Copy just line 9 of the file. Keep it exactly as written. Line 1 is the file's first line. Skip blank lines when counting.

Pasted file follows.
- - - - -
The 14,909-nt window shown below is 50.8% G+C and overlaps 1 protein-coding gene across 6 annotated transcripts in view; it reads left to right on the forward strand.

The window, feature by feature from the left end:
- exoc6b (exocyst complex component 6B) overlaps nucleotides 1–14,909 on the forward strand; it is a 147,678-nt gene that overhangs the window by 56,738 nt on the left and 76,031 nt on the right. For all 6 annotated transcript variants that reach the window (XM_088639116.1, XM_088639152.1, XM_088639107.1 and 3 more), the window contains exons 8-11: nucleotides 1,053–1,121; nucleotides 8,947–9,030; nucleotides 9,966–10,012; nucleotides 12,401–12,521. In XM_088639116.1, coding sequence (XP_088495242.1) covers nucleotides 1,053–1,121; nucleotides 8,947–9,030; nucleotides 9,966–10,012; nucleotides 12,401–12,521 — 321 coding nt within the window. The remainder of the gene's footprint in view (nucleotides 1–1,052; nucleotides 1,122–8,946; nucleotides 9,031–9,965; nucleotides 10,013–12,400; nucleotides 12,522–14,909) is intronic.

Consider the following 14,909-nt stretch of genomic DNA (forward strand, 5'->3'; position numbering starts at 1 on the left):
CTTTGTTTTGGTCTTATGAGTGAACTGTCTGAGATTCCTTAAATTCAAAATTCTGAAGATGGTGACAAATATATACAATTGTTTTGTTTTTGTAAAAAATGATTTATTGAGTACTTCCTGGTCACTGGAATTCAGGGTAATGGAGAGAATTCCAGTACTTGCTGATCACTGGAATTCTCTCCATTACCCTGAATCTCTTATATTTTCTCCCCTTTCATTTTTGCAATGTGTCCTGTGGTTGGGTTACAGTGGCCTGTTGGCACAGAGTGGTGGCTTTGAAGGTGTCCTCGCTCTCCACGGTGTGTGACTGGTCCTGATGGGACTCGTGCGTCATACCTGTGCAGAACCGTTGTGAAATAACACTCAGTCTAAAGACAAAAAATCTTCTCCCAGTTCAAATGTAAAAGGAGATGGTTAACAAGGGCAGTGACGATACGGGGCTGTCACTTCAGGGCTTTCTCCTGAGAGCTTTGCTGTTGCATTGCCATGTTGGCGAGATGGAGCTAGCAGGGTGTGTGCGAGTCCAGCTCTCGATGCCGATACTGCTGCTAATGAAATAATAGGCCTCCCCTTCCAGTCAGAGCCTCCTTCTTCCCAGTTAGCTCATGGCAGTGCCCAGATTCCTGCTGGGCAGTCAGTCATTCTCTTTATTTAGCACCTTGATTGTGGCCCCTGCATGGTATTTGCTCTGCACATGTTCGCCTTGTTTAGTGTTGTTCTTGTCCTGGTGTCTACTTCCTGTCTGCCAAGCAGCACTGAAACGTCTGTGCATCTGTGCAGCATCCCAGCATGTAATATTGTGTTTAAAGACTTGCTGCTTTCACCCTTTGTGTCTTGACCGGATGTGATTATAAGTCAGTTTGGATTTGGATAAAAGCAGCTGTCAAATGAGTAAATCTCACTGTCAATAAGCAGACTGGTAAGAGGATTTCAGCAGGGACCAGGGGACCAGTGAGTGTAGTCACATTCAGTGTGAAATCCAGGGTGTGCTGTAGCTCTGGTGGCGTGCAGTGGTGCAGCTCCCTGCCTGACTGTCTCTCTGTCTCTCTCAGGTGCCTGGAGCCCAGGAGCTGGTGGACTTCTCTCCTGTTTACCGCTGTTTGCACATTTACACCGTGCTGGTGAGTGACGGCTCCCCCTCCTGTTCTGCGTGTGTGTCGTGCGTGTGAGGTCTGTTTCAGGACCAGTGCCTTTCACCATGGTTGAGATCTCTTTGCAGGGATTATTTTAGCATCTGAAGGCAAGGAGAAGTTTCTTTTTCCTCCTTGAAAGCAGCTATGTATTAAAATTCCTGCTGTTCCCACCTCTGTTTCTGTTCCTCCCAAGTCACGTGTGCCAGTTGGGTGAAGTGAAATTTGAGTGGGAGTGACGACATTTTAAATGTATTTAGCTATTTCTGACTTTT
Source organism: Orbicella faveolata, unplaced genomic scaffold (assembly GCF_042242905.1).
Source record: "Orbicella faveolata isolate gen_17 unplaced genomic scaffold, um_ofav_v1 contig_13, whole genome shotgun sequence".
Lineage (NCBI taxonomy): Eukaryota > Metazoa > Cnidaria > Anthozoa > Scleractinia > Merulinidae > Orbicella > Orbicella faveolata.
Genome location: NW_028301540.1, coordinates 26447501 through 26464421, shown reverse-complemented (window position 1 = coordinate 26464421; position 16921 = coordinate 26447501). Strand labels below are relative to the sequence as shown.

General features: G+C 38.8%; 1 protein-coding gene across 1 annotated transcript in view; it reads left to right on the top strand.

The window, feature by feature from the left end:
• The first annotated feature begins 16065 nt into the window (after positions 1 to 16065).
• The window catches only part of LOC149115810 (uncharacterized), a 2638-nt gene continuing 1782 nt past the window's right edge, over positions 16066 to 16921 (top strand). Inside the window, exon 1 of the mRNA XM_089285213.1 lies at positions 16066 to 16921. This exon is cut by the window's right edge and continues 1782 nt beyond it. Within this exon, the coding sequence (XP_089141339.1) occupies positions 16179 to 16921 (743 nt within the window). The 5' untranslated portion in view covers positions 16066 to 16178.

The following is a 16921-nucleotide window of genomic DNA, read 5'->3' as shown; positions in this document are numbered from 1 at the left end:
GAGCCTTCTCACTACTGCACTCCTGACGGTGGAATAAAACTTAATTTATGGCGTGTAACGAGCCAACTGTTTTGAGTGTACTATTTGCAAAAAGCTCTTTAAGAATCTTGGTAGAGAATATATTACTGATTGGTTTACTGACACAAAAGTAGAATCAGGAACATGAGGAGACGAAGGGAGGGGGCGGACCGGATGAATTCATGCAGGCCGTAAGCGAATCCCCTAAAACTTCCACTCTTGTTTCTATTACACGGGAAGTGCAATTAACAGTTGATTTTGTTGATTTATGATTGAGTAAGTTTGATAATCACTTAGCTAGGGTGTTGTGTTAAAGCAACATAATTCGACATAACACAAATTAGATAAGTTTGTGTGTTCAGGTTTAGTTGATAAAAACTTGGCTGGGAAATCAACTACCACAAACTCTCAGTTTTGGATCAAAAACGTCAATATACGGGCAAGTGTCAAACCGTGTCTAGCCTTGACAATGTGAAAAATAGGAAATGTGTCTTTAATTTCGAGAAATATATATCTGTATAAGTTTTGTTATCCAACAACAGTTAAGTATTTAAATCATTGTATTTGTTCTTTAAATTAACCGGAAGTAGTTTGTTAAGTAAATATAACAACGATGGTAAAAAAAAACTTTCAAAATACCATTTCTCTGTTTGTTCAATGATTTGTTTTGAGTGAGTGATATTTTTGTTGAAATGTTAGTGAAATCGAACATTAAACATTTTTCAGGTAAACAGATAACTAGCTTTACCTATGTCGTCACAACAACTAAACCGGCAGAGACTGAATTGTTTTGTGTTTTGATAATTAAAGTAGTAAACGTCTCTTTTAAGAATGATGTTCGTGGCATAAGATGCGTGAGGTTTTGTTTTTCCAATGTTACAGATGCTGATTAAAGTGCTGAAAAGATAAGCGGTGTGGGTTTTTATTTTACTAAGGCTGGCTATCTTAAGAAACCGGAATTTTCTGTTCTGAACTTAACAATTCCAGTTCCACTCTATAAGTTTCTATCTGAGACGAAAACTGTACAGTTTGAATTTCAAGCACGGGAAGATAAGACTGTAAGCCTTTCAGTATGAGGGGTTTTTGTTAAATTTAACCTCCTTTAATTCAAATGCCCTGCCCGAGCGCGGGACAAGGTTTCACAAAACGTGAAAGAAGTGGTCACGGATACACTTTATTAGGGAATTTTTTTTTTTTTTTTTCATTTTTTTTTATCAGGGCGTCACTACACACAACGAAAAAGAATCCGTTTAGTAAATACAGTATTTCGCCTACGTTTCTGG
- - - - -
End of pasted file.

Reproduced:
Genome location: NW_028301540.1, coordinates 26447501 through 26464421, shown reverse-complemented (window position 1 = coordinate 26464421; position 16921 = coordinate 26447501). Strand labels below are relative to the sequence as shown.